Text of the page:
When it comes to cloud infrastructure, it’s not going to give you everything you need to understand what a person or a service account is doing in the depths of Kubernetes, specifically or even in your cloud. So, the first step at the ground level is taking an inventory of identities.
So, when analyzing your cloud IAM, whether it’s AWS, Azure, or GCP, there are a lot of RBAC components inside that kind of bind users and give them access to things in the cluster.
Kubernetes doesn’t deal with users as much. So basic 101 would be running an inventory, which is not enough, but it’s a start.
Secondary to that would be some important questions- what are these identities doing? Do they have the proper entitlement management? Are they generating anomalies? Are people logging into things that they shouldn’t be? Are there excessive denials? Are there suspicious logins? And then correlating that with the entitlement pieces maybe even more important. That’s because getting a credential and logging in is usually simple.
But for Cloud IAM, that isn’t very easy. You need to have some tooling in place and start ingesting logs, connecting them with the actual identities to see if they are at the right level of privilege or entitlement the account should have.
That flows back into Kubernetes as well. So, even though compliance rules may be happy with a quarterly assessment, this has to be ongoing, continuous, and real-time.
Continuously, you should reassess that level of access. This way, you are building detections, and then the detection engineering team can be involved to watch for abnormal behavior.
There are anomalies in log-ins, so the SOC or the detection engineering team will maintain and respond when it comes to identity management. It is a kind of zone defense approach or the classic security onion. You have to do all of it and continuously and consistently.
- What challenges do business leaders face in integrating Kubernetes into their security posture, and how can businesses overcome those bottlenecks? How would Kubernetes help to strengthen the security posture, if at all? So that’s an opinion we want to know from you, doesn’t it? And if it does, then how?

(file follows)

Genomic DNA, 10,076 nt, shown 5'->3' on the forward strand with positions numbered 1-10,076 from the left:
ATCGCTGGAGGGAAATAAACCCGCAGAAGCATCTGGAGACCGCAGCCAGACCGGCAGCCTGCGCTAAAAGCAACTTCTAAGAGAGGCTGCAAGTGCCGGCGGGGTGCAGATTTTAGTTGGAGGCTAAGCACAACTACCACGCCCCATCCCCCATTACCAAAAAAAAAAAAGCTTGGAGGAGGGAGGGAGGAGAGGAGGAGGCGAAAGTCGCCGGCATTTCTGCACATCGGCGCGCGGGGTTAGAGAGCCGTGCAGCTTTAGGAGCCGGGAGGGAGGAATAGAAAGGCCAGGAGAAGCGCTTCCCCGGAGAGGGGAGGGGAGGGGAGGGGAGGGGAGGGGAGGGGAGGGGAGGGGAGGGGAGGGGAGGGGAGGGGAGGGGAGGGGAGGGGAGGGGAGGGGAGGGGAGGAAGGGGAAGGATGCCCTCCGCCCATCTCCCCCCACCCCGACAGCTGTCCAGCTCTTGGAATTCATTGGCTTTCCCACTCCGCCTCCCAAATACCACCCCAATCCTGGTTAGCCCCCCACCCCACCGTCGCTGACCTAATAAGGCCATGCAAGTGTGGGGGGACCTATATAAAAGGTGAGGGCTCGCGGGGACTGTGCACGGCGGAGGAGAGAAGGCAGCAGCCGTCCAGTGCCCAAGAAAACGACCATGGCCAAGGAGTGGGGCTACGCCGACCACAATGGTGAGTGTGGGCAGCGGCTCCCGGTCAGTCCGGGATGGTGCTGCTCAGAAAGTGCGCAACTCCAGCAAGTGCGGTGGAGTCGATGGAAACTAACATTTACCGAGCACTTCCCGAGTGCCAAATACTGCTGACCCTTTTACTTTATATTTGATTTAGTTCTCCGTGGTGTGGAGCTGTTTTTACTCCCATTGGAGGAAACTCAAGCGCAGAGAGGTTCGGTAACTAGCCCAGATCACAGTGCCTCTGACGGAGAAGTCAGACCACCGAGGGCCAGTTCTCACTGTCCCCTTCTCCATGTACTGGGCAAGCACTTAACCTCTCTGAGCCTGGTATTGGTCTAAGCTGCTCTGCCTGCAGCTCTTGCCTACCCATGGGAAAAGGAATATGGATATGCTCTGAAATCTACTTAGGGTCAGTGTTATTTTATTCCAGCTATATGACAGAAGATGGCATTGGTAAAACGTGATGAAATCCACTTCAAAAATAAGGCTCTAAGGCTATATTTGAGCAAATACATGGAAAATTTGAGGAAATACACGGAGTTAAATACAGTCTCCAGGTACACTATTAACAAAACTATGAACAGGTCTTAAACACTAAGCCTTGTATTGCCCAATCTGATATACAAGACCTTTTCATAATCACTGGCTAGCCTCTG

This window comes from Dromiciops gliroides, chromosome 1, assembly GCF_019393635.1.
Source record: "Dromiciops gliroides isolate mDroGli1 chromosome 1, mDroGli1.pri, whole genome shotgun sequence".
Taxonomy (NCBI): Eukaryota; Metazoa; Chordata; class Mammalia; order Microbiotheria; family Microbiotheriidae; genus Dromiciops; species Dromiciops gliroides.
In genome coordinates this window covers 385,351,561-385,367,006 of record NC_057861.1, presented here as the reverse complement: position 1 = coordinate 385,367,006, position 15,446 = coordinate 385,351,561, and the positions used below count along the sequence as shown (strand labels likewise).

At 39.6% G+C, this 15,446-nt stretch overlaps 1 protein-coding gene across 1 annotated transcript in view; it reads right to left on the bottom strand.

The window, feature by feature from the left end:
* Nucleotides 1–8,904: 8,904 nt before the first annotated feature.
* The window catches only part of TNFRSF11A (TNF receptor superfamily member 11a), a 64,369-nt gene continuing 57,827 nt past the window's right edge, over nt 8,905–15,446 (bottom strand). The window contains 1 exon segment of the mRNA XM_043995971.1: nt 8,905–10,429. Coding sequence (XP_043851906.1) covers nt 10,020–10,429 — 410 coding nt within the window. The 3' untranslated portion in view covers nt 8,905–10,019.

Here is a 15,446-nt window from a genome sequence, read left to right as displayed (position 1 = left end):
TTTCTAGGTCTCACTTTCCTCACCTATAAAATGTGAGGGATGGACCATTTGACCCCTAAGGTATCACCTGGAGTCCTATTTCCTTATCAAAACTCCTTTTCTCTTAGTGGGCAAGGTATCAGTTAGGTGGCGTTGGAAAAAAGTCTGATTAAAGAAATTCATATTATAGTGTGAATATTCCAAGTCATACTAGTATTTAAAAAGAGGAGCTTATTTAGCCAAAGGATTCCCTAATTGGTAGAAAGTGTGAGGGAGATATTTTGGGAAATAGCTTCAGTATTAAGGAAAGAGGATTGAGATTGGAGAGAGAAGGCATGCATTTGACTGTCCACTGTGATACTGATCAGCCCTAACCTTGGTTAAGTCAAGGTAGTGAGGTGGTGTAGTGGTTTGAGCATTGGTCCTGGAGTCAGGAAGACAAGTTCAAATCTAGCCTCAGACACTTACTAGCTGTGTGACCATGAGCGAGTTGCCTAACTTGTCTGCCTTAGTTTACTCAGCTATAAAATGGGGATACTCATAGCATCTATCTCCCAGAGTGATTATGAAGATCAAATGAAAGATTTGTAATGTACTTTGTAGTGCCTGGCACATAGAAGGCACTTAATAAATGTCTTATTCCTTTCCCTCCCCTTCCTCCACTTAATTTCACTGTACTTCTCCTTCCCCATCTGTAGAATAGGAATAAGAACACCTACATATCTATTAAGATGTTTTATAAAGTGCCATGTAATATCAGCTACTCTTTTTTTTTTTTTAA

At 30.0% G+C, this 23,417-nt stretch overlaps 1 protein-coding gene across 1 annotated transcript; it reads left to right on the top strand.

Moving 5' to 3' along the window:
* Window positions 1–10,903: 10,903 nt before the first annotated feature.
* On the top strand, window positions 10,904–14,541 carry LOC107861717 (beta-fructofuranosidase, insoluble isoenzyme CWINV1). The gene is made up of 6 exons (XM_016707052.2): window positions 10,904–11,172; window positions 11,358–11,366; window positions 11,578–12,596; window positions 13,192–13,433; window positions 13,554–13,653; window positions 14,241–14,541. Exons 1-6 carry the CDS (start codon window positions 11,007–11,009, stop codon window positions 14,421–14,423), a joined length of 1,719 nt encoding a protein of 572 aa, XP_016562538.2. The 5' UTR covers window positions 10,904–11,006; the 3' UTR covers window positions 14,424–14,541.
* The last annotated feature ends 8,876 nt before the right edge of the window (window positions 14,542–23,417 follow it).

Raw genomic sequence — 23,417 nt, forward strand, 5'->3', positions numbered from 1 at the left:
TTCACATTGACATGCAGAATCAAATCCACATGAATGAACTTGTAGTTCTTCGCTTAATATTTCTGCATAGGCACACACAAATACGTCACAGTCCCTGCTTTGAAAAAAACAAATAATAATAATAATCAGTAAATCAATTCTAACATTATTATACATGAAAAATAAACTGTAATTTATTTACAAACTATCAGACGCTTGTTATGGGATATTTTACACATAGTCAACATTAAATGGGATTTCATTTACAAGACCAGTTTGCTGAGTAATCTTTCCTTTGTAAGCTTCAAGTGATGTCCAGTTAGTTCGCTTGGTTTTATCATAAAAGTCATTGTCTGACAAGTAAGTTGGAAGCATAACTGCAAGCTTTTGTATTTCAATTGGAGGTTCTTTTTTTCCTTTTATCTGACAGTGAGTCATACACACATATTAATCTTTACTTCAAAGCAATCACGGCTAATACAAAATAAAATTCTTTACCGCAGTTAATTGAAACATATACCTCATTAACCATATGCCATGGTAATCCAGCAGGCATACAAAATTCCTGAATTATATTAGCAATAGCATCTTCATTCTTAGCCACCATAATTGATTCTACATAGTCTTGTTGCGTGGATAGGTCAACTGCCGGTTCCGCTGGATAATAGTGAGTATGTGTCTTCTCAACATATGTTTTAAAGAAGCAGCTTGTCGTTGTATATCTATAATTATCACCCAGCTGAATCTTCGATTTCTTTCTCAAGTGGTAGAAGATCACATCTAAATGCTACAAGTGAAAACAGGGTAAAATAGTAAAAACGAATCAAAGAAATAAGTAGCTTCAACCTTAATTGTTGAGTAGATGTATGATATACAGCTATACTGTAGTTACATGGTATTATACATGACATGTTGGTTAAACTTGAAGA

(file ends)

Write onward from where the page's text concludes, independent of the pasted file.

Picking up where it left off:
JM: The challenge that business leaders in a large enterprises face today is treating Kubernetes like we treat the rest of our cloud infrastructure. I’ve been saying this for a long time: the tide is shifting, and we cannot treat a Kubernetes cluster as a line item in the regular old scanning program you used ten years ago. This is because, within that Kubernetes cluster, they could have a whole separate world. You have massive risk there, and you simplify it too much.
So, I think business leaders need to understand that Kubernetes is not a line item. It’s an enterprise piece of infrastructure.
We are not a side project. This real enterprise piece of kit needs to be top of mind for CISOs because it will come back to cause problems. And when it does cause problems, whatever it may be, you need to be clear on how your Kubernetes environment exists. That’s the biggest point.
The other challenge there is who owns it. We see this all the time. There is a question mark: is it the security engineering, compliance, or platform teams? That is problematic because if nobody owns it, nobody owns up to Kubernetes security. Then, nothing gets done. And then it’s the same story repeatedly where we see over-permissive users and service accounts and a severe lack of visibility into a high criticality level of access.
Some of these clusters have crown jewels running inside of them. They can access other parts of your cloud, which is a good jump-off point for an attacker. So, we need to tighten up the identity and authorization components. But then, where do I do it?
There’s a whole shift left that we have been talking about for the last five years. So we’re not doing anything at runtime, and then there’s something in the middle of Kubernetes called mission control. You have to do all of it these days; it’s a big part of the process to catch things early, but there is a runtime component that cannot be replaced.
So, I think that there will need to be a balance between pushing some of this back to the developer and then some to the incident responder. But the action taken is an internal decision that you need to discuss.
To read on, please see the part 2 of this series: Security Needs to be Joint Leadership Responsibility